Codford. Away from Hobnob Press (I do other things as well) I have been heavily involved in the Victoria County History’s lottery-funded project, England’s Past for Everyone. The first-fruit of this national endeavour has been a local history of the Wiltshire village, Codford, which (somewhat erroneously) has my name as author on the title page. It was launched in April, and is published by Phillimore (now part of Alan Sutton’s empire). It is intended as a prototype of how popular village histories could be researched and written by academic experts (not me), and will be followed by similar volumes in a dozen or so English counties. For me it has been a privilege to have been involved in the national local-history scene – which is emphatically not the contradiction it may seem
News from Hobnob Press, Autumn 2006
Devizes Grammar School. The school opened in 1906, and although it closed when comprehensive education came to the area in 1969 a strong camaraderie has continued ever since among its former pupils, who often meet for reunions. For the centenary this July a special celebration was held at Bromham and Dr Lorna Haycock, Devizes historian par excellence and former history teacher at the school, produced a book of reminiscences and photographs which we were delighted to publish. On the Crest of the Hill has been the bestseller in the town, especially in Tony Duck’s shop. This may have something to do with the fact that Tony figures quite prominently in the book himself.
Into Dorset. To launch A Round Dorset Walk in July Steve Crockford and two friends (none of them spring chickens, they won’t mind me saying) completed the 181 mile walk (jogging most of the way) in under five days. The book and their exploit generated a good deal of publicity, and some excellent reviews. ‘A first-rate guide book’, and ‘every keen walker should have a copy’, are the comments of the influential Blackmore Vale Magazine. It has subsequently been reviewed in glowing terms in Dorset Life and the Ramblers’ Association Magazine. The publication of this, and Geoffrey Brown’s book about Kingston Lacy (To Partake of Tea) has involved us in the pleasant task of getting to know more Dorset booksellers and tourist office managers, many of whom are reordering. Geoffrey’s book, launched with a signing at Gulliver’s Bookshop in Wimborne on 29 July, has also been doing well, with the National Trust shop at Kingston Lacy selling its first boxfull within three weeks.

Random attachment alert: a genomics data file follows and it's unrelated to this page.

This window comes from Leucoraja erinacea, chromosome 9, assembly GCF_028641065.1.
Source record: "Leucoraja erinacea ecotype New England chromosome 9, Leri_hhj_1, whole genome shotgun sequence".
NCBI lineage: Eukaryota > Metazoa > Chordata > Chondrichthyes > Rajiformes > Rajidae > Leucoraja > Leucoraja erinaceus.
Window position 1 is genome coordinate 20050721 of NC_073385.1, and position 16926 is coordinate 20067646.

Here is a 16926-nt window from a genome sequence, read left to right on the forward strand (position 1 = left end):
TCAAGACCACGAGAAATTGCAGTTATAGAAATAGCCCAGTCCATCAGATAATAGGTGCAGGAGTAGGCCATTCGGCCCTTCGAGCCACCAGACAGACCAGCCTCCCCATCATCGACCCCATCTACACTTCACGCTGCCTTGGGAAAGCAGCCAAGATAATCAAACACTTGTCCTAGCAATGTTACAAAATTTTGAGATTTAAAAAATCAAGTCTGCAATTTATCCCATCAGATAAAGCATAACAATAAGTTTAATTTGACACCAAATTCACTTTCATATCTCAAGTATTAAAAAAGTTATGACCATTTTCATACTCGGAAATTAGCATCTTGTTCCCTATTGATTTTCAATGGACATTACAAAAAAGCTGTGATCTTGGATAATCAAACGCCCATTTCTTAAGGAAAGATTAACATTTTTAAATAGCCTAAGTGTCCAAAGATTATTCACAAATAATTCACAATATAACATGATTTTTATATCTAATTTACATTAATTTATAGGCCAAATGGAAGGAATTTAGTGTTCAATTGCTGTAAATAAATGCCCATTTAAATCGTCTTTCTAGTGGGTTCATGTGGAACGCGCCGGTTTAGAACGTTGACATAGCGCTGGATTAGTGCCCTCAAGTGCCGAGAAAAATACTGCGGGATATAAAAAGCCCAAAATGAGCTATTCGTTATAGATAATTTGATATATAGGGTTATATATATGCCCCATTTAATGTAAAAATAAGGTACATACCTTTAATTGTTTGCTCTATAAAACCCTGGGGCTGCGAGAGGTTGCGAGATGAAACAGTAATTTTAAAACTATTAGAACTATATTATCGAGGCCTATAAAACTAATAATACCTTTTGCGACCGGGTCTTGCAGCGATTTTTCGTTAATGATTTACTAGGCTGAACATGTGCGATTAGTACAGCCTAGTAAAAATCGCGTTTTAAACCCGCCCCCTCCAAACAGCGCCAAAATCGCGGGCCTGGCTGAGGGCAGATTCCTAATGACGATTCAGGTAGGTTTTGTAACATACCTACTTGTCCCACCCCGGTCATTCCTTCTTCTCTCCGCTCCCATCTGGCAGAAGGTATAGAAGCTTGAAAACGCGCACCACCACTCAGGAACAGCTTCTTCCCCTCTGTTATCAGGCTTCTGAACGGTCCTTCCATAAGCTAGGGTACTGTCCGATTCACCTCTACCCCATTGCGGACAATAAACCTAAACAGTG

Janet Forsyth. Trying to handle all the tasks associated with running a publishing house (small, but growing) defeats me sometimes, so I am delighted that Janet, who has long experience of bookselling and the book trade, has agreed to take over some of the areas that baffle me most – notably stock control and some aspects of direct and internet selling. This should come as good news to Hobnob authors too, as it should result in more regular and reliable royalty payments.
The Pedestrian. Hobnob’s anonymous author, the pedestrian on a Tour in search of Chalk, is managing to retain his (or her) anonymity up to a point (although everyone in Salisbury seems to know who he is). Earlier in the year the national magazine British Archaeology named the Tour ‘book of the month’, and now the Regional Historian (published by the University of the West of England) has published a flattering review (‘a cunning homage to early nineteenth century domestic travel writing’) which ends with the exhortation ‘Buy this book’. Hear, hear.
In-House Developments. September 2006 marked five years since the first publication by the revitalized Hobnob Press (Little Imber on the Down) in 2001. It was about then too that I bought the VW van that has done sterling service for Hobnob during most of those five years. Until, that is, a few weeks ago when head gasket failure put it beyond economical repair. The replacement, a zippy little Japanese number, looks odd but is ideal for country lanes and crowded town streets, and is already proving its worth, moving boxes to and from the Hobnob warehouse. ‘Warehouse’ is a bit grand, but our lock-up unit on a trading estate at Sutton Veny near Warminster, has been in service since late last year, and is proving a great asset.